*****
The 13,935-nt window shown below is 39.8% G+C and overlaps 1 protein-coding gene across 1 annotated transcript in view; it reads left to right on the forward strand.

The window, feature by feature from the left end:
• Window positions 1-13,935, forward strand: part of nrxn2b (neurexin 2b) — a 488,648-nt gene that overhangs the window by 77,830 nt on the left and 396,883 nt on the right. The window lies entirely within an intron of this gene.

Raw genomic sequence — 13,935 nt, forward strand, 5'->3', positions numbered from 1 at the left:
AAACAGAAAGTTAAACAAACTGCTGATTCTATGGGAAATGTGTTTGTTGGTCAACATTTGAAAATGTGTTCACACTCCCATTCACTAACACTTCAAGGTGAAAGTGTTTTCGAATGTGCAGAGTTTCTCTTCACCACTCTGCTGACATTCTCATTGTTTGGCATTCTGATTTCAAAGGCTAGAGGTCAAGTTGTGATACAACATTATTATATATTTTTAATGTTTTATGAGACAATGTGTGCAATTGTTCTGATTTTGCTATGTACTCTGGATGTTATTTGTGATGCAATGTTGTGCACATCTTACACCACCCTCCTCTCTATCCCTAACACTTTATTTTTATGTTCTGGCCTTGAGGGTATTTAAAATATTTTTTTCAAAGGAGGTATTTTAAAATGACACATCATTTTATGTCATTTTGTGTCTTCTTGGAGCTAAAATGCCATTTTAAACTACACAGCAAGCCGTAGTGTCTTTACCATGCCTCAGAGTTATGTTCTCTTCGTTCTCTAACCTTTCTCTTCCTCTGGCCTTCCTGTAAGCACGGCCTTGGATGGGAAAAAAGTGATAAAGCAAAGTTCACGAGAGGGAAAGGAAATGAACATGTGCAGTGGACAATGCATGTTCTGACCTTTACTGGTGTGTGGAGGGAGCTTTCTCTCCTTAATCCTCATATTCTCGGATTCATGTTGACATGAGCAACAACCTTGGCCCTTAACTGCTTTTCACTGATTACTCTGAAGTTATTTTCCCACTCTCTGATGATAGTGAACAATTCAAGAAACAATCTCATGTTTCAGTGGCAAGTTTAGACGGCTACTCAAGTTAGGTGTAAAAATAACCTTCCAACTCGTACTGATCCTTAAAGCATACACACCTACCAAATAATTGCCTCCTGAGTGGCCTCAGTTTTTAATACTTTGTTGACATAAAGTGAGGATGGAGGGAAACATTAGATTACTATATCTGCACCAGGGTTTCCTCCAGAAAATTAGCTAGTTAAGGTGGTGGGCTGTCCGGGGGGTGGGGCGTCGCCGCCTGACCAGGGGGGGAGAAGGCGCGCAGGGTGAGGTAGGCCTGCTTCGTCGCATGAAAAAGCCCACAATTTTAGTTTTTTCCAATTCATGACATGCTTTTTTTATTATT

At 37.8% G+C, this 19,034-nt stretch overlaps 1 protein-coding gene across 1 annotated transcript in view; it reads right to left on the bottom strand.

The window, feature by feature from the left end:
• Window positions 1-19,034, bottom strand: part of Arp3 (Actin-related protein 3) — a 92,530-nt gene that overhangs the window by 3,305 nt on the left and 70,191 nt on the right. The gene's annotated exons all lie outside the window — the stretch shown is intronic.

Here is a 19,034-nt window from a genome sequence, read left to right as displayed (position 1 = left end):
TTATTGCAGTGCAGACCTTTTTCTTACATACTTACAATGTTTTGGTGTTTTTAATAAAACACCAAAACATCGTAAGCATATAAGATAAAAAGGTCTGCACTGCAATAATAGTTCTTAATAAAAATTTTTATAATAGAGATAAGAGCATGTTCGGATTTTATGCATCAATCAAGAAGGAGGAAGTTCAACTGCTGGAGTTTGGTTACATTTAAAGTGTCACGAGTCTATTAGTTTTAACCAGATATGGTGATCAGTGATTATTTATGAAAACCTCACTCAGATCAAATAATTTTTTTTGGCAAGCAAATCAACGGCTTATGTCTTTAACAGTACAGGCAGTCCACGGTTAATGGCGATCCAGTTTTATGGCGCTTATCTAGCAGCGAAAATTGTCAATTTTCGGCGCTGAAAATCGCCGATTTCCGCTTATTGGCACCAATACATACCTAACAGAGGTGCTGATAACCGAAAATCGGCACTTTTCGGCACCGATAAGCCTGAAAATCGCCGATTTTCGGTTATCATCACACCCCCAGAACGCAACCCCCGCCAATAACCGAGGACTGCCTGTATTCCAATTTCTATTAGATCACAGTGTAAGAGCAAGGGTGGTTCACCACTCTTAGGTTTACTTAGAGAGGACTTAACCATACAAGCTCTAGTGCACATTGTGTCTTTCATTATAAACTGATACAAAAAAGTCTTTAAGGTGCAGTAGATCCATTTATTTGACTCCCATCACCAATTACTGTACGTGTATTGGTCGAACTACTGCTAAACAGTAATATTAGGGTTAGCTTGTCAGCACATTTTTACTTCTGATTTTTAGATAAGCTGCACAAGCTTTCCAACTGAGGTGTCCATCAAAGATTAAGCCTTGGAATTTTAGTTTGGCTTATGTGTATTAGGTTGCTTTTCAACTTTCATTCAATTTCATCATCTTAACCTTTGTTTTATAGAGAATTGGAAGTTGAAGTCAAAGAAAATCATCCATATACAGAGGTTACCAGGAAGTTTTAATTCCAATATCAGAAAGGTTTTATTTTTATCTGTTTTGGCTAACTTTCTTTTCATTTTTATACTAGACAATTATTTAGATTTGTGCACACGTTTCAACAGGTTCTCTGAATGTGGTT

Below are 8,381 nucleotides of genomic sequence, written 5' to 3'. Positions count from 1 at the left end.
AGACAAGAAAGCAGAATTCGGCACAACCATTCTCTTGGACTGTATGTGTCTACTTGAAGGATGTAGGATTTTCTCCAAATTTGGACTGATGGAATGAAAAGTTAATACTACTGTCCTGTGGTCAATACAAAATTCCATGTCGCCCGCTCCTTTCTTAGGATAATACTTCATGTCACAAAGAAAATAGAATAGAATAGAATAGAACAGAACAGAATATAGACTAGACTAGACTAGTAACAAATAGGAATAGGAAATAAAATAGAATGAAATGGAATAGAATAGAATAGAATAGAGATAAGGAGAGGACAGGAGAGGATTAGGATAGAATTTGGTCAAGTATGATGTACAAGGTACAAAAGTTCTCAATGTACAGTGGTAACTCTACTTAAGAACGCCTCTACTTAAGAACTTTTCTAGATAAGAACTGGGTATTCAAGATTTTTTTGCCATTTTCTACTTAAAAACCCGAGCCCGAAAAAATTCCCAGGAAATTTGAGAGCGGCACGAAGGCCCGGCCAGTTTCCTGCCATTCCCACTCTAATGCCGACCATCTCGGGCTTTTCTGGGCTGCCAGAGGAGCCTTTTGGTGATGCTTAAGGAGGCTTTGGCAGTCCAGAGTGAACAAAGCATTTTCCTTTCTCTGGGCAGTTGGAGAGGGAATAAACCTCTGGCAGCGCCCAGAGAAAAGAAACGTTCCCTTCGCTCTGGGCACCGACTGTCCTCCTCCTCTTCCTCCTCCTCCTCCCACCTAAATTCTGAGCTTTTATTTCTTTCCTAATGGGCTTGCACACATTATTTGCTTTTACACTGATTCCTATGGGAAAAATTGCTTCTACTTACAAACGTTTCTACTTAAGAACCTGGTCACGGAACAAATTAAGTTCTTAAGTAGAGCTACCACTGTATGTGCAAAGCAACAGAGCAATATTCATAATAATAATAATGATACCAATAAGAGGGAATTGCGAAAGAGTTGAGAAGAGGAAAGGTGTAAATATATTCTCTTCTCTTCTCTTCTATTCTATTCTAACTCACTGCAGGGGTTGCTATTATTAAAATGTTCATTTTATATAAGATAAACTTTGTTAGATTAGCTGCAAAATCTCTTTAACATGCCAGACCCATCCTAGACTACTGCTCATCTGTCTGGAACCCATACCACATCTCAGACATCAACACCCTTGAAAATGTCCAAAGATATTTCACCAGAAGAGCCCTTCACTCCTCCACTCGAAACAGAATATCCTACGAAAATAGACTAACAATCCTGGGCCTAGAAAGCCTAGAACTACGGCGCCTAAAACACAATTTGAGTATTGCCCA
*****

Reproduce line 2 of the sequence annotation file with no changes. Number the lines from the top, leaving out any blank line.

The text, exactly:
The window, feature by feature from the left end: